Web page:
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BBC troubles still

Discussion in 'The Garage' started by Leadfoot, Apr 26, 2006.

  1. Leadfoot

    Leadfoot 1/2 ton status Premium Member

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    A few months ago I swapped out the lifters in my motor (used but supposedly in good condition) as they were making noise. The motor sat for some time (protected) so we figured the possibility of a collapsed lifter was causing my problems. When I swapped in new lifters, my buddy told me to swap in a set of roller rockers at the same time. The problem was that the rollers required a longer stud as the rocker arm nuts were only being held on by a couple threads. The motor sat while I ordered the parts (first time ordered studs too long :o ). I removed the studs, installed new ones, set the rocker arm preload and then again with the engine running and up to temp....., I still get what sounds like a lifter knock and not much oil up top. The cam is getting tons of oil as I can see it through the windows in the head and the gauge is usually 60 psi or more (high volume, high pressure pump). My buddy started looking at the old rocker arm studs and noticed that 14 of them looked great, but two were worn where the rocker arm rides (looked like lack of lubrication), the problem is that since I did not expect to have problems with them, I did not mark which valves they went to. Have any of you had problems with worn rocker arm studs (especially on a BBC) and if so, what was the cause?

    I'm getting ready to pull the motor again and send it to a machine shop if I can't figure out why I can't get rid of the "noise". Any suggestions?
     
  2. 78Suburban

    78Suburban 1/2 ton status

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    Just checking, you did keep those used lifters you installed in the same order didn't you? I think they have a very specific wear pattern.
     
  3. thatK30guy

    thatK30guy 1 ton status Premium Member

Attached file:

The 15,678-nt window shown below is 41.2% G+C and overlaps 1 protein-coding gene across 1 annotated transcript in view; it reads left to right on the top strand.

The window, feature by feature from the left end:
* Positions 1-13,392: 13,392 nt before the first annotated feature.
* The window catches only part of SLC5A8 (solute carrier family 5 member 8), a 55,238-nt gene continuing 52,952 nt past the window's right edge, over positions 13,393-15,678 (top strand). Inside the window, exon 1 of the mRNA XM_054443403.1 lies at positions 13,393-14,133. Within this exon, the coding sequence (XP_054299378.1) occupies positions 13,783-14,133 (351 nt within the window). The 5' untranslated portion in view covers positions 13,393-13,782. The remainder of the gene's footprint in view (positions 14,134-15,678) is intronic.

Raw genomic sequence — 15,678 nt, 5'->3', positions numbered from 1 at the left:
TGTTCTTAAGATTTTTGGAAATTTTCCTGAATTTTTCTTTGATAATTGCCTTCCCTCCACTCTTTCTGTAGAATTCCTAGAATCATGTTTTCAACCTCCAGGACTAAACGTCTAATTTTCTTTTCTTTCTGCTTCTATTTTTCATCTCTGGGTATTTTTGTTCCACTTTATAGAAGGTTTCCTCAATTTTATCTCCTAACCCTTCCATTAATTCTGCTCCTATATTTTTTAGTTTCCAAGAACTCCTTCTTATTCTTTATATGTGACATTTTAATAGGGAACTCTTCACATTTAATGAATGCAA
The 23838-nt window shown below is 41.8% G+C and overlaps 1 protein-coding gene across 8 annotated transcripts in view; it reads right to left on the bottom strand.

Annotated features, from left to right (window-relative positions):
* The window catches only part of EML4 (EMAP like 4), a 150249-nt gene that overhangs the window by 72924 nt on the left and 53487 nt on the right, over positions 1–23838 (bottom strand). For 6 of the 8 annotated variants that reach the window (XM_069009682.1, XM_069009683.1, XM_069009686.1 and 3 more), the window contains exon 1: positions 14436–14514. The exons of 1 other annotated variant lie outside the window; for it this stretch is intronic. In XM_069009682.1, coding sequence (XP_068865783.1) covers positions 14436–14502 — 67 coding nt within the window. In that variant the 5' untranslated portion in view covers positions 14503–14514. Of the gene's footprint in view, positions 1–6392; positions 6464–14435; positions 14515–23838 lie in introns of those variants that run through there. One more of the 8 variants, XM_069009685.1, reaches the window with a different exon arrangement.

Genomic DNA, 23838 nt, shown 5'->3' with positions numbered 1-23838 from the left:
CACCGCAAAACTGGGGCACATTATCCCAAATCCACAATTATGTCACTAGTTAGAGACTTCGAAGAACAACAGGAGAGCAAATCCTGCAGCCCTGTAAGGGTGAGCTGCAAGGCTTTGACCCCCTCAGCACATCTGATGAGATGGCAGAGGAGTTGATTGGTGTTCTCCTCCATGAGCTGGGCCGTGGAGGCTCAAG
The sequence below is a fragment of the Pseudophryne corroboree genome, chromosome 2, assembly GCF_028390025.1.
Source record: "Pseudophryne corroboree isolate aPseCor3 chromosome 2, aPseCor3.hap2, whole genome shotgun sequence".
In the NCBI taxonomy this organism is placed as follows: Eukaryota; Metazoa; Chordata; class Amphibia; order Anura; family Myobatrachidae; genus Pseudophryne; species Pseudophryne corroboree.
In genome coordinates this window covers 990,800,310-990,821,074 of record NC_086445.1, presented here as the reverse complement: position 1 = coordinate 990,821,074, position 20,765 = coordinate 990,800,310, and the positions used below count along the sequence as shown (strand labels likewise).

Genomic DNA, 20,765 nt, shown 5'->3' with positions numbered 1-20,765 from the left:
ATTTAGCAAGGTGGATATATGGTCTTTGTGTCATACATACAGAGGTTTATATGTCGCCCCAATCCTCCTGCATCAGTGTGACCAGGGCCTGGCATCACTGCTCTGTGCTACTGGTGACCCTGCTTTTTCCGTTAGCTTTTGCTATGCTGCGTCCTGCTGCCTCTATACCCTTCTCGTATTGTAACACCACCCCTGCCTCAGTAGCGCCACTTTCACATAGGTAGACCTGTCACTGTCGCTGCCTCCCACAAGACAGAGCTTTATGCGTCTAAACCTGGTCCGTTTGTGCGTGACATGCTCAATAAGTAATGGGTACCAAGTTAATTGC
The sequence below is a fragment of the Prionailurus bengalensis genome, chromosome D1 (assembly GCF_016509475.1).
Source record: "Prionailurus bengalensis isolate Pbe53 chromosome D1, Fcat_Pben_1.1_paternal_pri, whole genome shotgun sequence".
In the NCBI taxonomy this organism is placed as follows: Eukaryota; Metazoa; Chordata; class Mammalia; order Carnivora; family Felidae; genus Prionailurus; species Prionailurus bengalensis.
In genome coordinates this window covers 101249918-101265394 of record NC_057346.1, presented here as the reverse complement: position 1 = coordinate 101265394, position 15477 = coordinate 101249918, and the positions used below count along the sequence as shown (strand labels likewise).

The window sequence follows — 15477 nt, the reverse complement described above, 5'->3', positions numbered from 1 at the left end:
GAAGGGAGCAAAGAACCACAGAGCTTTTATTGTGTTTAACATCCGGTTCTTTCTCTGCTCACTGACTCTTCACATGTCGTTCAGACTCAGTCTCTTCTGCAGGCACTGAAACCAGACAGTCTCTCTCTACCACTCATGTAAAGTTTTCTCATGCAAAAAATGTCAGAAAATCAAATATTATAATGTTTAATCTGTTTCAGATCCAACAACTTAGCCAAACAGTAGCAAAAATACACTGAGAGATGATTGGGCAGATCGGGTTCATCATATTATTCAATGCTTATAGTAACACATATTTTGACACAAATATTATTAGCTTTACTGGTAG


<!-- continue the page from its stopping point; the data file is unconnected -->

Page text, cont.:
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    What cylinder were the lobes on the cam aligned with?

    I've heard the back two cylinders, 7 and 8, have had problems with oiling on the BBC's, hence the reason so many of these motors blow up due to lack of lubrication. Heard it was a flaw in the GM design of these motors. But they can be fixed to gain more oil back there to lube the lobes and cylinders better.
     
  4. Leadfoot

    Leadfoot 1/2 ton status Premium Member

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    Nope, brand new lifters were used. I still have the old ones for "decoration".
     
  5. Leadfoot

    Leadfoot 1/2 ton status Premium Member

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    I've heard these motors have oiling issues, but not to the point of not being able to keep new/used lifters filled with oil. I was just wondering if the worn rocker arms are the "norm" or somewhat "common" or should I be looking deeper.

    Wes, do you know what the "fixes" are?
     
  6. thatK30guy

    thatK30guy 1 ton status Premium Member

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    I read in one of the mags and I think Shawn did it, too, that Bob Cherveny (sp) invented a tube thing much like the steel brakelines which have the threaded end and small holes drilled in them to aid each lifter with more oil sprayed on them. The fitting requires one of the plugs in the lifter galley to be removed and then drilled out and tapped to fit the brakeline fitting. This little plug hole is said to be very vital to oil passage as it allows more oil to flow thru therefore getting more lube to the rear part of the engine in the 7 and 8 cylinders.

    Send Shawn a PM or look up Bobs name on any search engine. I will do the same and see what I can find.
     
  7. Leadfoot

    Leadfoot 1/2 ton status Premium Member

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    It's the BC (I assume for Bob Cherveny) cam oiler. This motor has one installed. It helps lube the cam lobes where the lifters contact, but does not feed the actual lifters. I've had a few guys look at this motor, but I'm hoping to have the guy that builds most of the BBC's for Superstock and Modified classes take a look at it. I know it's a street motor, but hopefully he can shed some light.
     
  8. Greg72

    Greg72 "Might As Well..." Staff Member Super Moderator

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    I continue to have similar sounding problems with my 396BBC.... very little oil in the top end.

    The initial discovery was burnt and blued ball washers (the ones under the rocker arms themselves) and almost NO oil coming out the tops of the pushrods.....(like drizzling, NOT squirting).